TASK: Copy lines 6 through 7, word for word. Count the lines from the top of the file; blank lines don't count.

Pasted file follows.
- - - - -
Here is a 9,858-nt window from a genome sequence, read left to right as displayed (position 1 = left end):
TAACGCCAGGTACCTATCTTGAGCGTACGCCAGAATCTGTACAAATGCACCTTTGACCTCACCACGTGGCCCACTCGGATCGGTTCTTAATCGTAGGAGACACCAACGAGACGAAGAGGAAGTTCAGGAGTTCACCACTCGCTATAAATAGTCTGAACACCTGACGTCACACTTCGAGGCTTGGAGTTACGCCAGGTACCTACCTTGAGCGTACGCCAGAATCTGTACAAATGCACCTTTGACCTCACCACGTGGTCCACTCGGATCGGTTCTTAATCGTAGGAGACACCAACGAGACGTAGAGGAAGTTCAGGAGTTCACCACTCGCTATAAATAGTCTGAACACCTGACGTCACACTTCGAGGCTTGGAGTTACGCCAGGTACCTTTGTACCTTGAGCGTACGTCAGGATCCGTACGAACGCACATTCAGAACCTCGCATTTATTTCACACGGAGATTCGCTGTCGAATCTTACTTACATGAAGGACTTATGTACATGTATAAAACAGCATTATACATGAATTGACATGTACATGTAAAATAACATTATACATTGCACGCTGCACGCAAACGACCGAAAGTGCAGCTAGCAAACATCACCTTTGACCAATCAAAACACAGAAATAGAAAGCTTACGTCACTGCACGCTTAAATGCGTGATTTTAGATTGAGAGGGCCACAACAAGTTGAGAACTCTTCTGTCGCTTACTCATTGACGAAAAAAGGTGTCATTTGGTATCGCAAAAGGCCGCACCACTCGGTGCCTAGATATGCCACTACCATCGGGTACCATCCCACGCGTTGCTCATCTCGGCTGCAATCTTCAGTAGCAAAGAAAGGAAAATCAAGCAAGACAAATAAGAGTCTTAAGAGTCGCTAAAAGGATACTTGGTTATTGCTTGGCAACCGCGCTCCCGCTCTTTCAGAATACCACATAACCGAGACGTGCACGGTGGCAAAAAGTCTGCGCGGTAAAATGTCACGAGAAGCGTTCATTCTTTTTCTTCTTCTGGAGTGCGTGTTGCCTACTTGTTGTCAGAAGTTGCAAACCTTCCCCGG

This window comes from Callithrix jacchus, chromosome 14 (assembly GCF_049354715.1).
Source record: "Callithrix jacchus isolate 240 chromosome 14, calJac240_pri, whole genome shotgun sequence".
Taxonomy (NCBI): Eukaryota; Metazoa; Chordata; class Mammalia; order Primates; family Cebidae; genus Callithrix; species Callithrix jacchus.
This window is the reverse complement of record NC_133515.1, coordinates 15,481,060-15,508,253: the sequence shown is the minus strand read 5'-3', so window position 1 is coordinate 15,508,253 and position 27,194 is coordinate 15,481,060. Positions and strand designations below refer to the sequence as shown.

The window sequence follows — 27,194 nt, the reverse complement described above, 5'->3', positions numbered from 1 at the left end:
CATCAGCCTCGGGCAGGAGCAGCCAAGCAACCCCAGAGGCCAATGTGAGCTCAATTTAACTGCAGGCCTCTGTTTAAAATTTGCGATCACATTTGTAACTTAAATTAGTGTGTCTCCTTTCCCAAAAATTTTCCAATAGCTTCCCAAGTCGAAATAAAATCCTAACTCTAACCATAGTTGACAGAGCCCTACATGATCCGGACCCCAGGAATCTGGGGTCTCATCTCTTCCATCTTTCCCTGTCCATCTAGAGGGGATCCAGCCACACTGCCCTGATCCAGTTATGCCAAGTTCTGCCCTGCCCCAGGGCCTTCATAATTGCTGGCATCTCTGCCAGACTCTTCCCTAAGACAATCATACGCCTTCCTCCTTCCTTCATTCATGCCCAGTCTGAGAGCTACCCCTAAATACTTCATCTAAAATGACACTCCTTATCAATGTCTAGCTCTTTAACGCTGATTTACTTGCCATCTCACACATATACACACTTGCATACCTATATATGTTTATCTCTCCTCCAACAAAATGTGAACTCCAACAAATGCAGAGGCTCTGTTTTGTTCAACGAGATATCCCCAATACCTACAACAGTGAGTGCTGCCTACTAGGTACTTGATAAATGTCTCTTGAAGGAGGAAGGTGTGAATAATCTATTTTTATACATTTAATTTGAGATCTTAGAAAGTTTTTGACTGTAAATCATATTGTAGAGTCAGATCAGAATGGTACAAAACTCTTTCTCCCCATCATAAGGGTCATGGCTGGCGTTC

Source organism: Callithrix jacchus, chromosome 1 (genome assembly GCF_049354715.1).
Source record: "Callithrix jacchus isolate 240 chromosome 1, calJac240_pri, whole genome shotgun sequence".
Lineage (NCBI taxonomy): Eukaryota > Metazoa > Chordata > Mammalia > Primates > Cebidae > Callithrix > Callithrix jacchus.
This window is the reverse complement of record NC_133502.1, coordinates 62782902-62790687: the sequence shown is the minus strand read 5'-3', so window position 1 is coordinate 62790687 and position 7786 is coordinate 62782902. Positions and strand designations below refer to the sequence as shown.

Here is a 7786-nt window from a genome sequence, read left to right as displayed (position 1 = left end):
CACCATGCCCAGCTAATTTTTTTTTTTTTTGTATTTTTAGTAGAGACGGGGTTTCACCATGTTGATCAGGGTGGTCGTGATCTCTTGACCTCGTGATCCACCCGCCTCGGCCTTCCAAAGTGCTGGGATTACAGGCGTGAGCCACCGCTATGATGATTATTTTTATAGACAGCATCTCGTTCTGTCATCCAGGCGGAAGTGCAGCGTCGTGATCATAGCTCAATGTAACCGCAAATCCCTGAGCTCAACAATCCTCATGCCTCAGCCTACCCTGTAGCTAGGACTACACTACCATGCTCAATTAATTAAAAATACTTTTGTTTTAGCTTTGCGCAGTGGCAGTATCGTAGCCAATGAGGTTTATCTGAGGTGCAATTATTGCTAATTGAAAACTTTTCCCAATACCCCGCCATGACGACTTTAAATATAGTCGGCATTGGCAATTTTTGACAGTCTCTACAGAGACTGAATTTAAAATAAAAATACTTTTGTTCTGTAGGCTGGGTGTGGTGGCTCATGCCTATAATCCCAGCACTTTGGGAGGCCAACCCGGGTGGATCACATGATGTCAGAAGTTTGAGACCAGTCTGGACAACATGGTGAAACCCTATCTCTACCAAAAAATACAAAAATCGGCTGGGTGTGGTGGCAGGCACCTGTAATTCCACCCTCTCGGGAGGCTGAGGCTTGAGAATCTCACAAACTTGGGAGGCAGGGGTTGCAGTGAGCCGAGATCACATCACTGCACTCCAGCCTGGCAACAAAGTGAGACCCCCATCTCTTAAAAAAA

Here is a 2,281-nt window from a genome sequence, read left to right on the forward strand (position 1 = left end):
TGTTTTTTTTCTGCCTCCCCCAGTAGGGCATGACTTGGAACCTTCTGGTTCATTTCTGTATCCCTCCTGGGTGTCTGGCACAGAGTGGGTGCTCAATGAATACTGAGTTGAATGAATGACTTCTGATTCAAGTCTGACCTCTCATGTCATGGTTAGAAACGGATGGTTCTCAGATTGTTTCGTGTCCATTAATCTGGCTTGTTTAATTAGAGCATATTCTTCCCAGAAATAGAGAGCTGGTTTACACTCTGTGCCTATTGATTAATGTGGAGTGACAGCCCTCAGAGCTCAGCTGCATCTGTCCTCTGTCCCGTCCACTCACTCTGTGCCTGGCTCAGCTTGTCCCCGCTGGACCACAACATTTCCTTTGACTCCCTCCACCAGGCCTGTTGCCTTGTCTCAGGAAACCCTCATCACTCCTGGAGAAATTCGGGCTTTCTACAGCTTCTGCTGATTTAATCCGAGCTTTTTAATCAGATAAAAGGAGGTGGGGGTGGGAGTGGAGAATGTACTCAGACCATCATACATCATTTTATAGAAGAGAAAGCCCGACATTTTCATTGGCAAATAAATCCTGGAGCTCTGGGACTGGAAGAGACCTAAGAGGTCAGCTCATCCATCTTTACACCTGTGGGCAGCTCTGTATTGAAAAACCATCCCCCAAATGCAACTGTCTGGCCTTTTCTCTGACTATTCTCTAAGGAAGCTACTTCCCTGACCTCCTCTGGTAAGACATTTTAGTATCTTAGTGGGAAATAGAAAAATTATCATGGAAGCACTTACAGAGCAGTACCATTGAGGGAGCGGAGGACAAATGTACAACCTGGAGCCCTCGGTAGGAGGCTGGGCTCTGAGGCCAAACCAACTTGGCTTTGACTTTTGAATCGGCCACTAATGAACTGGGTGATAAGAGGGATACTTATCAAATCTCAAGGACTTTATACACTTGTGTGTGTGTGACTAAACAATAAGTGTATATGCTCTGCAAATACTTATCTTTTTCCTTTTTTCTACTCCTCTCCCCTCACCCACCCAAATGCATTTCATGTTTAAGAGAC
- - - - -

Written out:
This window is the reverse complement of record NC_133515.1, coordinates 15,481,060-15,508,253: the sequence shown is the minus strand read 5'-3', so window position 1 is coordinate 15,508,253 and position 27,194 is coordinate 15,481,060. Positions and strand designations below refer to the sequence as shown.

The window sequence follows — 27,194 nt, the reverse complement described above, 5'->3', positions numbered from 1 at the left end: